Redox Control of Indoleamine 2,3-Dioxygenase Expression and Activity in Human Monocyte-Derived Dendritic Cells is Independent of Changes in Oxygen Tension

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Abstract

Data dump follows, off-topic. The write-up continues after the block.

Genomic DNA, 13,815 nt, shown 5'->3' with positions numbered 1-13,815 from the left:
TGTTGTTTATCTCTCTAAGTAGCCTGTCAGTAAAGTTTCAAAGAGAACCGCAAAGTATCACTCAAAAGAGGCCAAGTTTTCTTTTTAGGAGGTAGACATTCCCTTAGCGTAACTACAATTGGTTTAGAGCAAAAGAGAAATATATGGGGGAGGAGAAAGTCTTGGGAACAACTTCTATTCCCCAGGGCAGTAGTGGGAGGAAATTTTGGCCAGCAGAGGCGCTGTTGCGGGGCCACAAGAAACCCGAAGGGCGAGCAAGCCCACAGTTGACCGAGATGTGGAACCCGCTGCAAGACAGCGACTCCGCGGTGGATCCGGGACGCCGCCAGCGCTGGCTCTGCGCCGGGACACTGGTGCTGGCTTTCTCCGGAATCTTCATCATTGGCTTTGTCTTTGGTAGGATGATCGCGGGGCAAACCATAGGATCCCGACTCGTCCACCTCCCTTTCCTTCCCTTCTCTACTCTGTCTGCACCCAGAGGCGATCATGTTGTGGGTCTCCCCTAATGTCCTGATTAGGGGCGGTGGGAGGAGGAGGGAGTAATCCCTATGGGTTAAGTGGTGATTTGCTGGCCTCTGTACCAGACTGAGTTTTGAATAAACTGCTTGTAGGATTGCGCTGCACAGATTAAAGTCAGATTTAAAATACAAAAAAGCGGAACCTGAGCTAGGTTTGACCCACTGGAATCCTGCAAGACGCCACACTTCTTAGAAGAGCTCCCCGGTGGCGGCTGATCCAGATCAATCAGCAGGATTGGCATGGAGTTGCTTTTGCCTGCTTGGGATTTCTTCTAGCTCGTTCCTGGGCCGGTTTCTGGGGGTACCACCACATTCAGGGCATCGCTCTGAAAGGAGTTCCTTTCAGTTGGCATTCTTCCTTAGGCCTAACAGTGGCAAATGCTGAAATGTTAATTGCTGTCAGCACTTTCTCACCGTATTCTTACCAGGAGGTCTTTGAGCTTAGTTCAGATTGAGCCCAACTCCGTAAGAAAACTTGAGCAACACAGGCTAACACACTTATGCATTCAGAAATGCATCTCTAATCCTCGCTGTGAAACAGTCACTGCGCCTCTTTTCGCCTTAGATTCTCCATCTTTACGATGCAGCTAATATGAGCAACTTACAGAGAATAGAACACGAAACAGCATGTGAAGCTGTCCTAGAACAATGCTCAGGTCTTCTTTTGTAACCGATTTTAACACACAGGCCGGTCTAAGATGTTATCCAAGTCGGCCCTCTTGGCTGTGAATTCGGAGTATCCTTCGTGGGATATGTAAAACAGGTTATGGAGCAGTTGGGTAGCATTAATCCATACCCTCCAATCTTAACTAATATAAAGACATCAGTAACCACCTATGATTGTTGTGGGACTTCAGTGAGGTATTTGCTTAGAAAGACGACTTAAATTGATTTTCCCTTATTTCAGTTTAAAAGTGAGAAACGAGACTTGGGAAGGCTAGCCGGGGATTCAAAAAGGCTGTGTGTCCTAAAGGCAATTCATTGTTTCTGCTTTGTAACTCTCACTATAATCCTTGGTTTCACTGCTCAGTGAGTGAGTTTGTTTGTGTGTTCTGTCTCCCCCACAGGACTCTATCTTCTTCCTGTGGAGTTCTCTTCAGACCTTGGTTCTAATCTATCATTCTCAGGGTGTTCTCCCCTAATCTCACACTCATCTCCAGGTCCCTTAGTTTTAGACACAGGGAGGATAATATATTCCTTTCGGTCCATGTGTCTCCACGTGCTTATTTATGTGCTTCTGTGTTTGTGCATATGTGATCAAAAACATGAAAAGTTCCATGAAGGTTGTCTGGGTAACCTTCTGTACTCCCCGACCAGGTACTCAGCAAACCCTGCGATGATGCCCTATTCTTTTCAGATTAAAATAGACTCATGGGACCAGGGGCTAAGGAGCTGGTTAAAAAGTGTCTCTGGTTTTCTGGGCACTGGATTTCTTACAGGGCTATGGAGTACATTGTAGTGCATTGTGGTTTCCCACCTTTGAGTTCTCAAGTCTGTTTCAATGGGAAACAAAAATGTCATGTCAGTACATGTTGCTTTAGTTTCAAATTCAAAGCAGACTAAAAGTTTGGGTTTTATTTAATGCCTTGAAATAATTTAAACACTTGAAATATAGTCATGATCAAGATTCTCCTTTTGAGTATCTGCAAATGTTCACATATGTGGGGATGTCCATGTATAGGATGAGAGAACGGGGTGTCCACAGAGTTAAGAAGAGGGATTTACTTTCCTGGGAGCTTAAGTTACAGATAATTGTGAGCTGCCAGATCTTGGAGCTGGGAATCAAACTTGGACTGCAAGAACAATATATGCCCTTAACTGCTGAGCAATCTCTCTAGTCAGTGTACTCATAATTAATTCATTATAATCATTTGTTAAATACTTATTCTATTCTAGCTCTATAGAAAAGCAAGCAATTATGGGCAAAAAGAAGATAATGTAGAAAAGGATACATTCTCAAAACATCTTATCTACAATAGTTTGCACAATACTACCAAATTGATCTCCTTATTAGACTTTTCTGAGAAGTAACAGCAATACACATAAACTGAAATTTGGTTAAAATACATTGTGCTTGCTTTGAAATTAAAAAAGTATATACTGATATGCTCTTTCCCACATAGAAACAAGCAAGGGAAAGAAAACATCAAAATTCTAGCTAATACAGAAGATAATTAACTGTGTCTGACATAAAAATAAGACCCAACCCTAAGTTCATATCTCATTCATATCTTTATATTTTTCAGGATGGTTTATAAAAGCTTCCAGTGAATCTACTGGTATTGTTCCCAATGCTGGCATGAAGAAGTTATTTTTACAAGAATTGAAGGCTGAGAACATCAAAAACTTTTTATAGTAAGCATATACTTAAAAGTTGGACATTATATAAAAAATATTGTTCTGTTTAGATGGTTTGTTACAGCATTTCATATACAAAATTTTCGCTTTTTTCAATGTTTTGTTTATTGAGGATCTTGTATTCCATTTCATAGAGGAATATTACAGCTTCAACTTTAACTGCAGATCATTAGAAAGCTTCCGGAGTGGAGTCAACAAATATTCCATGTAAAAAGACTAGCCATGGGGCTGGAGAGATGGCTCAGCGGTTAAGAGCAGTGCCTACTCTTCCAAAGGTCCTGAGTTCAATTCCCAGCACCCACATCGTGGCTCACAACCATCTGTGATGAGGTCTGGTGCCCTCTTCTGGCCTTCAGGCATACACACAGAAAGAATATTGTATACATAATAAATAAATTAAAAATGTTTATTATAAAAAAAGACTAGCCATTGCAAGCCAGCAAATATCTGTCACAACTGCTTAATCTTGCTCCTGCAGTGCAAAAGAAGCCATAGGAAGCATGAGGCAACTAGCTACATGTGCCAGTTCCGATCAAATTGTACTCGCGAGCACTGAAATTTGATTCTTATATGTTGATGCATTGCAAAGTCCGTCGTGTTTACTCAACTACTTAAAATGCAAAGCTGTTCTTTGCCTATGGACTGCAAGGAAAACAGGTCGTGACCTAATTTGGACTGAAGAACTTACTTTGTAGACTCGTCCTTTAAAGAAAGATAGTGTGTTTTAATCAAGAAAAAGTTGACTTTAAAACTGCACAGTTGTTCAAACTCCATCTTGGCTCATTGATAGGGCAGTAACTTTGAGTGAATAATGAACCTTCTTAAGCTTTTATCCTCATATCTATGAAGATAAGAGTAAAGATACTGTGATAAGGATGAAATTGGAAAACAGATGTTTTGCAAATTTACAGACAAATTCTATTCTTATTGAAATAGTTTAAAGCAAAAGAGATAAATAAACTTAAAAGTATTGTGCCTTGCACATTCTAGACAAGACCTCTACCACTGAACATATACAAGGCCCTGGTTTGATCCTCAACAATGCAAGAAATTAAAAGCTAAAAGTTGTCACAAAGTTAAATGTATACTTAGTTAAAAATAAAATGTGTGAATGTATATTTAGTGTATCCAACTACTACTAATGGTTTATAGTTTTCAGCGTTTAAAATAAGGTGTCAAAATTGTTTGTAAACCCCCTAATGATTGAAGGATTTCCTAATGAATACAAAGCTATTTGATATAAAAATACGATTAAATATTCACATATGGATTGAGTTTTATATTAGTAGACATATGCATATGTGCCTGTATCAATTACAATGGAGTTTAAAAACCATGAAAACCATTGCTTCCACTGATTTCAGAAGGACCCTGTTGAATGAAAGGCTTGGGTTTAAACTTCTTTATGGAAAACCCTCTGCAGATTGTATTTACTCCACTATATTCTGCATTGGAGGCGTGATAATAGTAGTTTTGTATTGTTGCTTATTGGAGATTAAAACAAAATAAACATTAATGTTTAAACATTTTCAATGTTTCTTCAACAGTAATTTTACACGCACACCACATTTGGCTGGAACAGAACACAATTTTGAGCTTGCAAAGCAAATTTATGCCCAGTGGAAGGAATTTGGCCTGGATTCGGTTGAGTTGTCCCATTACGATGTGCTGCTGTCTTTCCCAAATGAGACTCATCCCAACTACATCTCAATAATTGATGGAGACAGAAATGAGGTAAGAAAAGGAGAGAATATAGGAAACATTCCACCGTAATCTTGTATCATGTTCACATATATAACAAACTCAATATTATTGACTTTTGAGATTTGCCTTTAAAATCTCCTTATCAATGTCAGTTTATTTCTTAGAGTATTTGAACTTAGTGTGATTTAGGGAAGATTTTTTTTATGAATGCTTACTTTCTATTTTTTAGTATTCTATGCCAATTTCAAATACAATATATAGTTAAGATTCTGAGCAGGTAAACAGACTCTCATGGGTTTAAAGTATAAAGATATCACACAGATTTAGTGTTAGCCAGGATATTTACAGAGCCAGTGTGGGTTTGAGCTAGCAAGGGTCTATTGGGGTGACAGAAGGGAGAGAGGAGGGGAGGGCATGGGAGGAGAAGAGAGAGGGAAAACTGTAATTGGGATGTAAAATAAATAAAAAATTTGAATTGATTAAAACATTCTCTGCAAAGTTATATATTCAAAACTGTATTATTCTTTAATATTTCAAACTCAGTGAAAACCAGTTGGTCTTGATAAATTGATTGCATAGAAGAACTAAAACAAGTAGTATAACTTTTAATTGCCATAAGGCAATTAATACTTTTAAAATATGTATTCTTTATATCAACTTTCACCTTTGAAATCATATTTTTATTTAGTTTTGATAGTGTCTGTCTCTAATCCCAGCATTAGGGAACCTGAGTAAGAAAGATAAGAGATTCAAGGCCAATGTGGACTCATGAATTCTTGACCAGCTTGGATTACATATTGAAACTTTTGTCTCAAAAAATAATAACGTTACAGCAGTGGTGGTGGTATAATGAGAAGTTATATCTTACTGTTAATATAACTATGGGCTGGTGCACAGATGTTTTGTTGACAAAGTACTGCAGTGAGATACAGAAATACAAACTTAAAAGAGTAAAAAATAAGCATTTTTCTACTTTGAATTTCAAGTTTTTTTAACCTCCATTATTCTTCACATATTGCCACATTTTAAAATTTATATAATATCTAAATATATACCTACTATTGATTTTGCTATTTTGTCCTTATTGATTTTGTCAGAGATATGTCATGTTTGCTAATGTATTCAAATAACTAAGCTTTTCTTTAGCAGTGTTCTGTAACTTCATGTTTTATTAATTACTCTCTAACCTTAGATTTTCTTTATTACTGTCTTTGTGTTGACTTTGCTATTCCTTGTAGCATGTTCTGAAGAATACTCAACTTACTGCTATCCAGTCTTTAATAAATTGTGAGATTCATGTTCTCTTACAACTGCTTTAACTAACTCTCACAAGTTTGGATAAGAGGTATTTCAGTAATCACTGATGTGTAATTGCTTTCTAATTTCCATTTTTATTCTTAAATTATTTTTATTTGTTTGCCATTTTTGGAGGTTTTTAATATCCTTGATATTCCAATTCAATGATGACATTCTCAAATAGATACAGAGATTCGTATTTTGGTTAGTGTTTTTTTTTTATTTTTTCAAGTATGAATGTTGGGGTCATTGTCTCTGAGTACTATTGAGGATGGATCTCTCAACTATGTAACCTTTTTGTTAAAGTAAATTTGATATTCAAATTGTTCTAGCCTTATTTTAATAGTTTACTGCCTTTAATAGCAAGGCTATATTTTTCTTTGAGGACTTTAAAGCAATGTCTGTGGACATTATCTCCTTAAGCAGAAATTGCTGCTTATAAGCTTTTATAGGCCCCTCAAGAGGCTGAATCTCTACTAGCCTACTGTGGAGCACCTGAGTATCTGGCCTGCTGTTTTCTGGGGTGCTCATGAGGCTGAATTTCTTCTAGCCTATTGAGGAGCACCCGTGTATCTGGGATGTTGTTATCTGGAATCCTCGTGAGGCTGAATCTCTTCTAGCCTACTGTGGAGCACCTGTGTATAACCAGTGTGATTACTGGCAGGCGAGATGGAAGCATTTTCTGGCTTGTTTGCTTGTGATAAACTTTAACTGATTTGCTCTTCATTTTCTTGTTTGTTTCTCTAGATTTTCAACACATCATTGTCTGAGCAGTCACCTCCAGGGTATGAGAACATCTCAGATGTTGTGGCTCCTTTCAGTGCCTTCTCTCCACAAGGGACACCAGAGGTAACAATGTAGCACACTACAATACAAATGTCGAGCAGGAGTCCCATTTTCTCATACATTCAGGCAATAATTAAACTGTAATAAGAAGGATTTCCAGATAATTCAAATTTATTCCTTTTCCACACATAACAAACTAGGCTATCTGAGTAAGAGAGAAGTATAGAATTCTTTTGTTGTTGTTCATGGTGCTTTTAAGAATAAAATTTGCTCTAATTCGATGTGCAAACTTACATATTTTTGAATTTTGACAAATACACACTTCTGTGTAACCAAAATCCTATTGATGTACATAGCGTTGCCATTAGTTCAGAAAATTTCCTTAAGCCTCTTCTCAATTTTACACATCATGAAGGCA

Dendritic cells (DCs) initiate adaptive immune responses to pathogens and tumours and maintain tolerance to self and innocuous antigens. These functions occur in organs and tissues exhibiting wide variations in nutrients, growth factors, redox and oxygen tension. Understanding how these microenvironmental factors influence DCs to affect immunological outcomes is of increasing relevance with the emerging success of DC-based cellular vaccines. In a previous study, we examined whether redox, an important environmental cue, could influence DC expression of the immunosuppressive enzyme indoleamine 2,3-dioxygenase (IDO). IDO-competent DCs promote long-term immune homoeostasis by limiting exaggerated inflammatory responses and directing regulatory T-cell effector function. To alter redox, we manipulated the activity of the cystine/glutamate antiporter, which functions to maintain intracellular and extracellular redox. The results of that study showed that redox perturbation strongly induced IDO expression and activity in DCs. While this study was performed using standard cell culture techniques with DCs cultured under 5% CO2 and 20% O2, it is clear that DCs capture and present antigens in inflamed tissues and secondary lymphoid organs which exhibit low oxygen tension (1–5% O2). Therefore, here we investigated whether oxygen tension influences DC expression of IDO in the context of homoeostatic and altered redox.

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